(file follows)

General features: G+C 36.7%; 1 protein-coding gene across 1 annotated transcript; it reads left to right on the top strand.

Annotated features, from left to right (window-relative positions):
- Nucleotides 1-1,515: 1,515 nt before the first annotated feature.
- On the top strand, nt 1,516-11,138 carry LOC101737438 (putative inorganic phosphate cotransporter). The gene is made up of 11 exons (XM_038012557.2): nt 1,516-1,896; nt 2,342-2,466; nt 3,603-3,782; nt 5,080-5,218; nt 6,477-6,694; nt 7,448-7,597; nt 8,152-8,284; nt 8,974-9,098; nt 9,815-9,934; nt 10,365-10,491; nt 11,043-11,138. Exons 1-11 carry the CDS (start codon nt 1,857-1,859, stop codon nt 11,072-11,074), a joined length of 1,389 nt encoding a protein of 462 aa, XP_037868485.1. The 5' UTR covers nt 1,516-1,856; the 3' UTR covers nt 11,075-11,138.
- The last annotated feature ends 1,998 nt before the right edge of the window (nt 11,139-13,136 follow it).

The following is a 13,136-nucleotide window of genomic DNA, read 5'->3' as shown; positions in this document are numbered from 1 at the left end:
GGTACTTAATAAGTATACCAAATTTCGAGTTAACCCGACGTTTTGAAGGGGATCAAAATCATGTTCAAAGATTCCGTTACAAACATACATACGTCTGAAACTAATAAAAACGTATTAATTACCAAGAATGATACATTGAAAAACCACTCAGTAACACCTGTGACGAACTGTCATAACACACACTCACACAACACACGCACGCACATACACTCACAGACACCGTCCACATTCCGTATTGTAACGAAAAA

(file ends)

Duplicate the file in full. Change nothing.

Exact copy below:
General features: G+C 36.7%; 1 protein-coding gene across 1 annotated transcript; it reads left to right on the top strand.

Annotated features, from left to right (window-relative positions):
- Nucleotides 1-1,515: 1,515 nt before the first annotated feature.
- On the top strand, nt 1,516-11,138 carry LOC101737438 (putative inorganic phosphate cotransporter). The gene is made up of 11 exons (XM_038012557.2): nt 1,516-1,896; nt 2,342-2,466; nt 3,603-3,782; nt 5,080-5,218; nt 6,477-6,694; nt 7,448-7,597; nt 8,152-8,284; nt 8,974-9,098; nt 9,815-9,934; nt 10,365-10,491; nt 11,043-11,138. Exons 1-11 carry the CDS (start codon nt 1,857-1,859, stop codon nt 11,072-11,074), a joined length of 1,389 nt encoding a protein of 462 aa, XP_037868485.1. The 5' UTR covers nt 1,516-1,856; the 3' UTR covers nt 11,075-11,138.
- The last annotated feature ends 1,998 nt before the right edge of the window (nt 11,139-13,136 follow it).

The following is a 13,136-nucleotide window of genomic DNA, read 5'->3' as shown; positions in this document are numbered from 1 at the left end:
GGTACTTAATAAGTATACCAAATTTCGAGTTAACCCGACGTTTTGAAGGGGATCAAAATCATGTTCAAAGATTCCGTTACAAACATACATACGTCTGAAACTAATAAAAACGTATTAATTACCAAGAATGATACATTGAAAAACCACTCAGTAACACCTGTGACGAACTGTCATAACACACACTCACACAACACACGCACGCACATACACTCACAGACACCGTCCACATTCCGTATTGTAACGAAAAA